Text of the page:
Saturday, May 10, 2014

Arkansas State Court Strikes Down State Marriage Ban

There must be shock and convulsions among the bigots and haters "godly folk" in the wake of a ruling by Arkansas Circuit Court judge Chris Piazza that held that Arkansas' ban on same sex marriage and non-recognition of same sex marriage legally performed in other states were unconstitutional.  While no immediate stay of the ruling was issued, it is expected that the state, in slavish pandering to Christofascists will appeal the ruling.  The ruling builds on an unbroken string of court rulings that have recognized anti-gay marriage bans for what they are: Religious based animus targeting a segment of the population that are unconstitutional.  Like Judge Arenda Wright  Allen her ruling in Bostic v. Rainey, Judge Piazza noted the parallels with Loving v. Virginia.  Here are more details from the Arkansas Times:

Circuit Judge Chris Piazza today invalidated the Arkansas ban on same-sex marriage and recognition of marriages legally entered by same-sex couples in other states.

An appeal is expected. The judge did not stay his ruling, though the state probably can be expected to request a stay. Reaction was quick, with Republican politicians first out of the box to decry the ruling.

he order came after county clerks offices closed for the week. But they can expect a flood of applicants Monday morning. Pulaski County Clerk Larry Crane said he'd be ready with software to issue gender-neutral marriage licenses Monday morning. The judge's decision not to issue a stay isn't surprising. Why would a judge allow something he found unconstitutional to continue? He might also decline McDaniel's request, which would send the attorney general to the Supreme Court for relief. It recently issued a stay of a lower court order in hotly contested lawsuits over judicial candidacies after Circuit Judge Tim Fox didn't issue one. The lawsuit didn't name all county clerks, however, so there will be haziness about enforcement of the ruling statewide without a stay.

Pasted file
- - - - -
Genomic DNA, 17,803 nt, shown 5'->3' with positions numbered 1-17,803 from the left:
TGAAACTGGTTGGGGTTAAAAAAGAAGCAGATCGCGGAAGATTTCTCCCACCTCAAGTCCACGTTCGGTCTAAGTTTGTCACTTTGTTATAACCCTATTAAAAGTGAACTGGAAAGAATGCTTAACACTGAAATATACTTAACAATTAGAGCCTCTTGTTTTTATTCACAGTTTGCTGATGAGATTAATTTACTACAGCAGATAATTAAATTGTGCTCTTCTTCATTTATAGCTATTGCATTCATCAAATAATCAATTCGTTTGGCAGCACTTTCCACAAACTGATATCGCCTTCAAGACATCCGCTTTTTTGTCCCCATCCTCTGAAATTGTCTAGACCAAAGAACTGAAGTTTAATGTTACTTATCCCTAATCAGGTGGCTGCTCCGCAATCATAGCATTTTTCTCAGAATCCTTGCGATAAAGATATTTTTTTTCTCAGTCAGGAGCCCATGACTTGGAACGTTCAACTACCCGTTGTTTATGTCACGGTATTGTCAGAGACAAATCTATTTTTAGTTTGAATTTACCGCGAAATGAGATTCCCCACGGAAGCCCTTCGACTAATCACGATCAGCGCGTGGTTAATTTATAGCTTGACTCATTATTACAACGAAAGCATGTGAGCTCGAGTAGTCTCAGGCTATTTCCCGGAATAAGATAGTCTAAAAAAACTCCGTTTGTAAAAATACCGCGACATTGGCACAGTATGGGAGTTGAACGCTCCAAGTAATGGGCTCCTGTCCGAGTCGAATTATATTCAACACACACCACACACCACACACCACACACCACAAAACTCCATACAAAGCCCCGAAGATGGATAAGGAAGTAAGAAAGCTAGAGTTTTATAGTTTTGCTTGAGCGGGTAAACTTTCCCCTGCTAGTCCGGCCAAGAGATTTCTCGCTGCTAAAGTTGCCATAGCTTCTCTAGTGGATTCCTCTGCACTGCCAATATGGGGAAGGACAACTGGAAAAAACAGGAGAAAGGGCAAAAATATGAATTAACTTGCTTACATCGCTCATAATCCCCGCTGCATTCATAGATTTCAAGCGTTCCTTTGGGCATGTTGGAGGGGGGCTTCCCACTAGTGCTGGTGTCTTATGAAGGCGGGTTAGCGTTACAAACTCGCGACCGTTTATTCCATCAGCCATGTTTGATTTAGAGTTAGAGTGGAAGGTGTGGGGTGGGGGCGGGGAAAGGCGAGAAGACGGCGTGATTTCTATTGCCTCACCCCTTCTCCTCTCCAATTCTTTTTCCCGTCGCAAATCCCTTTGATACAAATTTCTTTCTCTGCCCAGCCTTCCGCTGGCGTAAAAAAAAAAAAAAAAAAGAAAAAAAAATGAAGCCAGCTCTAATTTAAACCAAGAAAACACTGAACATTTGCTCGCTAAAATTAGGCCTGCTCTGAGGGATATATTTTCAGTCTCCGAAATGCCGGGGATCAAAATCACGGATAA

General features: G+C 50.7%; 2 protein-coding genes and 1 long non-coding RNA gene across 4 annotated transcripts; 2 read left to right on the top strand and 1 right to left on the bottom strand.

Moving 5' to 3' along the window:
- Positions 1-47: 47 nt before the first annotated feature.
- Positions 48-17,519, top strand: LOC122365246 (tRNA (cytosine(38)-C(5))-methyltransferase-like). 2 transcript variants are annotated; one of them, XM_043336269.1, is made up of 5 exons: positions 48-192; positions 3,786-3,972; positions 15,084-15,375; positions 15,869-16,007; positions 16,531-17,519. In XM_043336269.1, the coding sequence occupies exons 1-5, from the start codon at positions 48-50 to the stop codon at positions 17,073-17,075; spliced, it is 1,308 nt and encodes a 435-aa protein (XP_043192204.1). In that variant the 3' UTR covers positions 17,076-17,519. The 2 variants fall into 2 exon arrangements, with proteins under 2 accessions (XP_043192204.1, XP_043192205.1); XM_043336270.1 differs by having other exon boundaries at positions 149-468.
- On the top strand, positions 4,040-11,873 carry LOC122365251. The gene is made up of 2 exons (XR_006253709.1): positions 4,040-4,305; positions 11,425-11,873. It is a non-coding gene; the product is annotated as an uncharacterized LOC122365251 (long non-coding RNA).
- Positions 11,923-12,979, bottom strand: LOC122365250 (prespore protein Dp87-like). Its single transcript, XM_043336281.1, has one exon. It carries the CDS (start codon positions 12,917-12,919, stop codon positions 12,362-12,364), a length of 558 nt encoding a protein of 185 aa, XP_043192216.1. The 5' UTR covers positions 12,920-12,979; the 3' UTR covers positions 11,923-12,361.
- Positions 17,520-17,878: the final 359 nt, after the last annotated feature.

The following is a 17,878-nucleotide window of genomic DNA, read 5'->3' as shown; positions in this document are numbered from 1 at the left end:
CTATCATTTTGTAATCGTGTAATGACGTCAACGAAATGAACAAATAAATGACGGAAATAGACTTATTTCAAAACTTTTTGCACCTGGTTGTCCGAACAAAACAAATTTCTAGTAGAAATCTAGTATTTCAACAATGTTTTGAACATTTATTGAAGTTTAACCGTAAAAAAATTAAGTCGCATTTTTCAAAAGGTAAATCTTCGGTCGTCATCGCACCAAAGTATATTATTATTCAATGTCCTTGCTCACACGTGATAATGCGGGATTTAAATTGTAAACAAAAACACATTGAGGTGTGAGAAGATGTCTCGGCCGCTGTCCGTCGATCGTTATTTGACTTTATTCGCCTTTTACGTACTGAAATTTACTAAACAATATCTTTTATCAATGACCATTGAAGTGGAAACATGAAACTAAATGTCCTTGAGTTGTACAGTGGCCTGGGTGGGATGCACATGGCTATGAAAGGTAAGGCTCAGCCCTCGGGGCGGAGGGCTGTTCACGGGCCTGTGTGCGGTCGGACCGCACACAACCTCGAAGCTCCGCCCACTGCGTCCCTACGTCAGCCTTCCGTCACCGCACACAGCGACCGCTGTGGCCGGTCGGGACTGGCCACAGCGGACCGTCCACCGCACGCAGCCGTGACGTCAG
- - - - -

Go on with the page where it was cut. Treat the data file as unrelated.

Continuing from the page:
The lawsuit challenged both the 2004 state constitutional amendment and a 1997 law. Piazza's 13-page ruling struck down both.

Here's the full ruling.
Piazza said "tradition alone cannot form a rational basis for a law." He wrote in lofty terms about freedom for all and cited landmark federal cases. He commented about criticism that is sure to follow:

The court is not unmindful of the criticism that judges should not be super legislators. However, the issue at hand is the fundamental right to marry being denied to an unpopular minority. Our judiciary has failed such groups in the past.
Not Piazza. He concluded by citing the past landmark Arkansas Supreme Court decision striking down criminal laws aimed at homosexuals as an invasion of privacy and then his own earlier ruling that foiled an effort to prevent gay couples from parenting.
The Arkansas Supreme Court applied a heightened scrutiny and struck down as unconstitutional an initiated act that prohibited unmarried opposite-sex and same-sex couples from adopting children. The exclusion of same-sex couples from marriage for no rational basis violates the fundamental right to privacy and equal protection as described in Jegley and Cole, supra. The difference between opposite-sex and same-sex families is within the privacy of their homes.

THEREFORE, THIS COURT HEREBY FINDS the Arkansas constitutional and legislative ban on same-sex marriage through Act 144 of 1997 and Amendment 83 is unconstitutional.

It has been over forty years since Mildred Loving was given the right to marry the person of her choice. The hatred and fears have long since vanished and she and her husband lived full lives together; so it will be for the same-sex couples.

It is time to let that beacon of freedom shine brighter on all our brothers and sisters. We will be stronger for it.
 Anyone who truly values equality and freedom should be thrilled by Piazza's ruling.

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